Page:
Estimation of the visual contribution to standing balance using virtual reality


Sensory perturbations are a valuable tool to assess sensory integration mechanisms underlying balance. Implemented as systems-identification approaches, they can be used to quantitatively assess balance deficits and separate underlying causes. However, the experiments require controlled perturbations and sophisticated modeling and optimization techniques. Here we propose and validate a virtual reality implementation of moving visual scene experiments together with model-based interpretations of the results. The approach simplifies the experimental implementation and offers a platform to implement standardized analysis routines. Sway of 14 healthy young subjects wearing a virtual reality head-mounted display was measured. Subjects viewed a virtual room or a screen inside the room, which were both moved during a series of sinusoidal or pseudo-random room or screen tilt sequences recorded on two days. In a between-subject comparison of 10 × 6 min long pseudo-random sequences, each applied at 5 amplitudes, our results showed no difference to a real-world moving screen experiment from the literature. We used the independent-channel model to interpret our data, which provides a direct estimate of the visual contribution to balance, together with parameters characterizing the dynamics of the feedback system. Reliability estimates of single subject parameters from six repetitions of a 6 × 20-s pseudo-random sequence showed poor test–retest agreement. Estimated parameters show excellent reliability when averaging across three repetitions within each day and comparing across days (Intra-class correlation; ICC 0.7–0.9 for visual weight, time delay and feedback gain). Sway responses strongly depended on the visual scene, where the high-contrast, abstract screen evoked larger sway as compared to the photo-realistic room. In conclusion, our proposed virtual reality approach allows researchers to reliably assess balance control dynamics including the visual contribution to balance with minimal implementation effort.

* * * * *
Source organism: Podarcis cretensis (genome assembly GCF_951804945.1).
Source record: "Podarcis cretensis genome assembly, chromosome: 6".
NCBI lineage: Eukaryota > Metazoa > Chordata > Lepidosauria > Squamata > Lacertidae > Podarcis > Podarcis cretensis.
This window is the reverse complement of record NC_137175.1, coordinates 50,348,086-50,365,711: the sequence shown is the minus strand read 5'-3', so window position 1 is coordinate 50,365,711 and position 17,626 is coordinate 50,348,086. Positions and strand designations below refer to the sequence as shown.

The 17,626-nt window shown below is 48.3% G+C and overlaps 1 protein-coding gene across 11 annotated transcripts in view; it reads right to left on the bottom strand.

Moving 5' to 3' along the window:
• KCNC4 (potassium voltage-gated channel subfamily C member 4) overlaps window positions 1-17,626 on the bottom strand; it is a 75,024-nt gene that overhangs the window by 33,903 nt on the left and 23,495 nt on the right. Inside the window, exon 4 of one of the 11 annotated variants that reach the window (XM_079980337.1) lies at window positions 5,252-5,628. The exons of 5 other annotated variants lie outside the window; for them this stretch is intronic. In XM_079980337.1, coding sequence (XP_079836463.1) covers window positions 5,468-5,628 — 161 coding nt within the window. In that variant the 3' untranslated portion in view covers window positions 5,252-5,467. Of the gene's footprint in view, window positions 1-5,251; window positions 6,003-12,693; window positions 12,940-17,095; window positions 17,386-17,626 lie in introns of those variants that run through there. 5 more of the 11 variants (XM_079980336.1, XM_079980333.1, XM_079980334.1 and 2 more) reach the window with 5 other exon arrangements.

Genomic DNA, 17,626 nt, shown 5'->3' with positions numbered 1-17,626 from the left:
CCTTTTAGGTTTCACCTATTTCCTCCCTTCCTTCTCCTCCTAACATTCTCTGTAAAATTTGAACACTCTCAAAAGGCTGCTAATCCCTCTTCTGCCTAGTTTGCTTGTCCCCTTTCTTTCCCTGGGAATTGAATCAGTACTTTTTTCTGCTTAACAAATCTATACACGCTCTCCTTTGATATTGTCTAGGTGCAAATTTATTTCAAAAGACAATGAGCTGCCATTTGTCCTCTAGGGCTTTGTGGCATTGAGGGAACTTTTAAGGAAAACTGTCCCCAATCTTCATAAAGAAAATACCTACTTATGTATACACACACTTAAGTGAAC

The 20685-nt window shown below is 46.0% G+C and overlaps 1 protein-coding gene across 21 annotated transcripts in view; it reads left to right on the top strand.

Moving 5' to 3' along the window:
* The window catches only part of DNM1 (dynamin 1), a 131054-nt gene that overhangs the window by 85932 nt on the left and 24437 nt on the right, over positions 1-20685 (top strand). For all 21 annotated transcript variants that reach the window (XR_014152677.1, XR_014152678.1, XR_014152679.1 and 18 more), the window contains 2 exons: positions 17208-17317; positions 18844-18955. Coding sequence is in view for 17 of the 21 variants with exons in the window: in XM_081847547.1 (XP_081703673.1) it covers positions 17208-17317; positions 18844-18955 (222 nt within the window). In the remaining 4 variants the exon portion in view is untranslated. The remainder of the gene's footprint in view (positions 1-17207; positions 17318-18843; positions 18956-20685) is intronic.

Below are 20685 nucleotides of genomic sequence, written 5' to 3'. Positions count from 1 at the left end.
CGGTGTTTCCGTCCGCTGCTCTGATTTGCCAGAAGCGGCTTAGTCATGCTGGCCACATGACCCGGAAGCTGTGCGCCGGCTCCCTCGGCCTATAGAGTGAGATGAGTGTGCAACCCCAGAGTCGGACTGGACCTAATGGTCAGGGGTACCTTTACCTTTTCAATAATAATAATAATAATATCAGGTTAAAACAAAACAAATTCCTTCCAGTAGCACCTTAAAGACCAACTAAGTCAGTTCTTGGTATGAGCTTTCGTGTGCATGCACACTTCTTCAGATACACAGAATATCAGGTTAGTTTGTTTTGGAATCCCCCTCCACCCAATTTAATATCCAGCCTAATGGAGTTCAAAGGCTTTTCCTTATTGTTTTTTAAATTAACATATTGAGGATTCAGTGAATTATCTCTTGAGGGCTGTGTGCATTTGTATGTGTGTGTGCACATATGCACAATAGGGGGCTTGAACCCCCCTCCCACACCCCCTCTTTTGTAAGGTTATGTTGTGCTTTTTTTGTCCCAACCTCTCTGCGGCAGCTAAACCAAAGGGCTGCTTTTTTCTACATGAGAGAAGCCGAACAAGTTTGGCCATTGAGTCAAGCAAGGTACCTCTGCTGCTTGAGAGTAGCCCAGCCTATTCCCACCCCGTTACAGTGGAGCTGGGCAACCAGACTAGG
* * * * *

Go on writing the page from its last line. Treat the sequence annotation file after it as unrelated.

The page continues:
Nature Scientific Reports
Matthias Albrecht
Matthias Albrecht
Doctoral Researcher, Computer Science & Sport Science

Researching peripheral vision and how we can use it to enhance interaction, safety and prevent falls.